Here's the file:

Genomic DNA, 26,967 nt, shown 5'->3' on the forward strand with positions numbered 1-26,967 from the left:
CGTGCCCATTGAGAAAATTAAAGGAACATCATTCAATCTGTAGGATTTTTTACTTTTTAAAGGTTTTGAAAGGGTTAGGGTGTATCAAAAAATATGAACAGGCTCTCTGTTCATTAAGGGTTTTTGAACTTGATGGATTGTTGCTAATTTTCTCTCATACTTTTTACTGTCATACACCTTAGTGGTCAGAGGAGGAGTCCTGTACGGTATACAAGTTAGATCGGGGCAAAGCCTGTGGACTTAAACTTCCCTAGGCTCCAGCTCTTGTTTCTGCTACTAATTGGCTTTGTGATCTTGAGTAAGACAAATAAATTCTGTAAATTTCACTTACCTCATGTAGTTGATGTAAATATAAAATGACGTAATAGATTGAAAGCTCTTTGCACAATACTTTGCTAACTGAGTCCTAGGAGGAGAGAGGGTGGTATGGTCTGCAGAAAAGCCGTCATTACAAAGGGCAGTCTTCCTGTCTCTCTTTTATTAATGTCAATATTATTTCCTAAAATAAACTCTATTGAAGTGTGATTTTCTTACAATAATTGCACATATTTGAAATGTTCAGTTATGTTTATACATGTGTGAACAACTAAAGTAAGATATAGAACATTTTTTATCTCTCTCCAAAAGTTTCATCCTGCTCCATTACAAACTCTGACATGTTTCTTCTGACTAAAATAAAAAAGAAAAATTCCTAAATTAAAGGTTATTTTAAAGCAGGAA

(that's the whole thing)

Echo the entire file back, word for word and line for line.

Genomic DNA, 26,967 nt, shown 5'->3' on the forward strand with positions numbered 1-26,967 from the left:
CGTGCCCATTGAGAAAATTAAAGGAACATCATTCAATCTGTAGGATTTTTTACTTTTTAAAGGTTTTGAAAGGGTTAGGGTGTATCAAAAAATATGAACAGGCTCTCTGTTCATTAAGGGTTTTTGAACTTGATGGATTGTTGCTAATTTTCTCTCATACTTTTTACTGTCATACACCTTAGTGGTCAGAGGAGGAGTCCTGTACGGTATACAAGTTAGATCGGGGCAAAGCCTGTGGACTTAAACTTCCCTAGGCTCCAGCTCTTGTTTCTGCTACTAATTGGCTTTGTGATCTTGAGTAAGACAAATAAATTCTGTAAATTTCACTTACCTCATGTAGTTGATGTAAATATAAAATGACGTAATAGATTGAAAGCTCTTTGCACAATACTTTGCTAACTGAGTCCTAGGAGGAGAGAGGGTGGTATGGTCTGCAGAAAAGCCGTCATTACAAAGGGCAGTCTTCCTGTCTCTCTTTTATTAATGTCAATATTATTTCCTAAAATAAACTCTATTGAAGTGTGATTTTCTTACAATAATTGCACATATTTGAAATGTTCAGTTATGTTTATACATGTGTGAACAACTAAAGTAAGATATAGAACATTTTTTATCTCTCTCCAAAAGTTTCATCCTGCTCCATTACAAACTCTGACATGTTTCTTCTGACTAAAATAAAAAAGAAAAATTCCTAAATTAAAGGTTATTTTAAAGCAGGAA